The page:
When women are diagnosed with cervical dysplasia – abnormal, often pre-cancerous cells in the cervix – the obvious course of action is to remove those cells to protect the patient’s overall health. Unfortunately there are risks that come with having even small portions of the cervix removed, particularly for women who hope to get pregnant in the future.
What is LEEP?
Loop electrical excision procedure (LEEP) is generally performed following a biopsy that shows abnormal cells in the cervix. The abnormalities themselves are usually discovered during a routine Pap smear test.
During the LEEP, your OB/GYN will insert a thin metal wire through your vagina. The wire is heated electrically, and is used to cut away the pre-cancerous cells. In most cases, the procedure is brief and happens in the doctor’s office, utilizing local anesthesia in the form of a numbing agent.
While LEEP itself is not dangerous, the primary concern of many patients has always been whether having the procedure will affect any future pregnancies.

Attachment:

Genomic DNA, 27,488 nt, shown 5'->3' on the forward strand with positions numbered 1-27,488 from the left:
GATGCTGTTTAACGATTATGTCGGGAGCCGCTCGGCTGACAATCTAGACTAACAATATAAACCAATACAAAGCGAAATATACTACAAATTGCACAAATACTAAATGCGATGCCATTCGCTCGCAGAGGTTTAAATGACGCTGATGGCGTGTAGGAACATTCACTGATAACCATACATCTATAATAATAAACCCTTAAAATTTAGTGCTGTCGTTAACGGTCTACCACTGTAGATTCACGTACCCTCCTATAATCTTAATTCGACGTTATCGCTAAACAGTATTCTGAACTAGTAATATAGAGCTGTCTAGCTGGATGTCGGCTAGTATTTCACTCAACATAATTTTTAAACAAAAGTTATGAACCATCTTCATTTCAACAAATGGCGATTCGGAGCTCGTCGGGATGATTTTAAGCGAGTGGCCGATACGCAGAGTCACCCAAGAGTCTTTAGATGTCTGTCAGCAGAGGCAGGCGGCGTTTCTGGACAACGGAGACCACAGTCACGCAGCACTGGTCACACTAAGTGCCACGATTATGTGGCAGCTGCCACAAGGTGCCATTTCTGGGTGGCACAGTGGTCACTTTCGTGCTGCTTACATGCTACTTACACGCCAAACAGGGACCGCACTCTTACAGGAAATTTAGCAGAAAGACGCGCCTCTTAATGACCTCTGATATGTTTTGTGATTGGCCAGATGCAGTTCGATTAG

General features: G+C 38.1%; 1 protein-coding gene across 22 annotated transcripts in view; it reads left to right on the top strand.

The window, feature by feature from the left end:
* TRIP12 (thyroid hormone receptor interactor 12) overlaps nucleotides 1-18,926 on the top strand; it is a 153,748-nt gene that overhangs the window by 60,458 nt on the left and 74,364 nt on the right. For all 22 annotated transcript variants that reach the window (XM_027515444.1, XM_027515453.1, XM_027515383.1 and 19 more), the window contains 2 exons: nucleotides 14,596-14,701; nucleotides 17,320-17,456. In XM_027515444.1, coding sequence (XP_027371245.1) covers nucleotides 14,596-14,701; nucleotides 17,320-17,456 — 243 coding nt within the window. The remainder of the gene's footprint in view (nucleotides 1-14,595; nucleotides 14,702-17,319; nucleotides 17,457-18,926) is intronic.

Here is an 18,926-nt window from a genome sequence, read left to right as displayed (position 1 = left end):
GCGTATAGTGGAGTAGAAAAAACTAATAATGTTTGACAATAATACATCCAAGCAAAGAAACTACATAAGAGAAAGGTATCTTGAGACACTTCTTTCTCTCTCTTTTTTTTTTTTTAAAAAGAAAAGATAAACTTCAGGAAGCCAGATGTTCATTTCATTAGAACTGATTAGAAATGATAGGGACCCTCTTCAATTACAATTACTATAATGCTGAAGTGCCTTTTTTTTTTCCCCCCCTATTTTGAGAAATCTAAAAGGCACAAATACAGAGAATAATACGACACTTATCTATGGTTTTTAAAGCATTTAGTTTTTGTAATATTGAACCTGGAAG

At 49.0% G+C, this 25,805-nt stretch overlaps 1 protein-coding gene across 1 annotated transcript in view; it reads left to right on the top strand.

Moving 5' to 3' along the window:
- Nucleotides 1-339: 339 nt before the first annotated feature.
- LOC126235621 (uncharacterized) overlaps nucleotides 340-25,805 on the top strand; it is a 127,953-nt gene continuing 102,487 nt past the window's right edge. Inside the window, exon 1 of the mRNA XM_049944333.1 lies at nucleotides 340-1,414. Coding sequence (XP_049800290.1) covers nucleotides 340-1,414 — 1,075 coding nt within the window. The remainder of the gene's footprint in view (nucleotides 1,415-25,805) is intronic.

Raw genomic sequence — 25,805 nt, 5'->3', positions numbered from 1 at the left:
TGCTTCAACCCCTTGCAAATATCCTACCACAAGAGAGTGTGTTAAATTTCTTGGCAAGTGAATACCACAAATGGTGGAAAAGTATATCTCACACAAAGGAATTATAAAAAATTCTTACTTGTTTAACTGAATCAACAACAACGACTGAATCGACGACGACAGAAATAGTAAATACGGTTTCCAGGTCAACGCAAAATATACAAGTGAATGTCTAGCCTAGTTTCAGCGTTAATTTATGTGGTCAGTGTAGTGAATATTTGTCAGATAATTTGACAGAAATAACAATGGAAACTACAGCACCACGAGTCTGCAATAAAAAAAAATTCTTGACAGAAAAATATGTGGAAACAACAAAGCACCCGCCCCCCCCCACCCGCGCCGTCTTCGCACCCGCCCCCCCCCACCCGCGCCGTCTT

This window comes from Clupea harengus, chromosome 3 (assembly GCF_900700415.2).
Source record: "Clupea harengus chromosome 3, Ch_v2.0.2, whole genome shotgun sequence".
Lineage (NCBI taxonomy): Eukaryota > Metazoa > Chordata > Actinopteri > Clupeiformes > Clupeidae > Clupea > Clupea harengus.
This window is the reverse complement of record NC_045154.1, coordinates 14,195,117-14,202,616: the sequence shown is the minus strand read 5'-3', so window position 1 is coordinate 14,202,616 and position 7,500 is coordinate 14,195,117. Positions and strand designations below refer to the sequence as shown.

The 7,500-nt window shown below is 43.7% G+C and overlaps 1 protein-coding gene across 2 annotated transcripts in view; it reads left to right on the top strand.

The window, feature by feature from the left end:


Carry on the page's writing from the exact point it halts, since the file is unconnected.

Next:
LEEP and Pregnancy: New Findings
That’s what makes this latest study so encouraging. Researchers in London have found that LEEP risks may not be as problematic as previously thought. While the past wisdom has been that performing this procedure would result in an increased chance of premature birth with later pregnancies, the latest numbers make that likelihood seem much smaller.
The study includes data from over 44,000 women in the UK, all of whom underwent. What researchers discovered from over 18,000 of those women had later decided become pregnant was that – after allowing for specific variables in the data – they found no evidence of increased instances of premature birth.
The study’s authors note that these results are different from those found in similar studies that took place in other countries. Professor Peter Sasieni, who performed the study, suspects that the issue in some other countries may be that doctors there are not as well-trained in performing LEEP. This suspicion underscores the importance of finding a qualified, board-certified OB/GYN for this and any other gynecological procedure.
For women still concerned about LEEP, it is important to remember that your doctor will not suggest a procedure like this unless abnormal and potentially pre-cancerous cells are indicated in your Pap smear, meaning that you are at risk for cervical cancer. Since cancer treatments have far more serious consequences on fertility, LEEP and other procedures to remove abnormal cervical cells are the far safer route.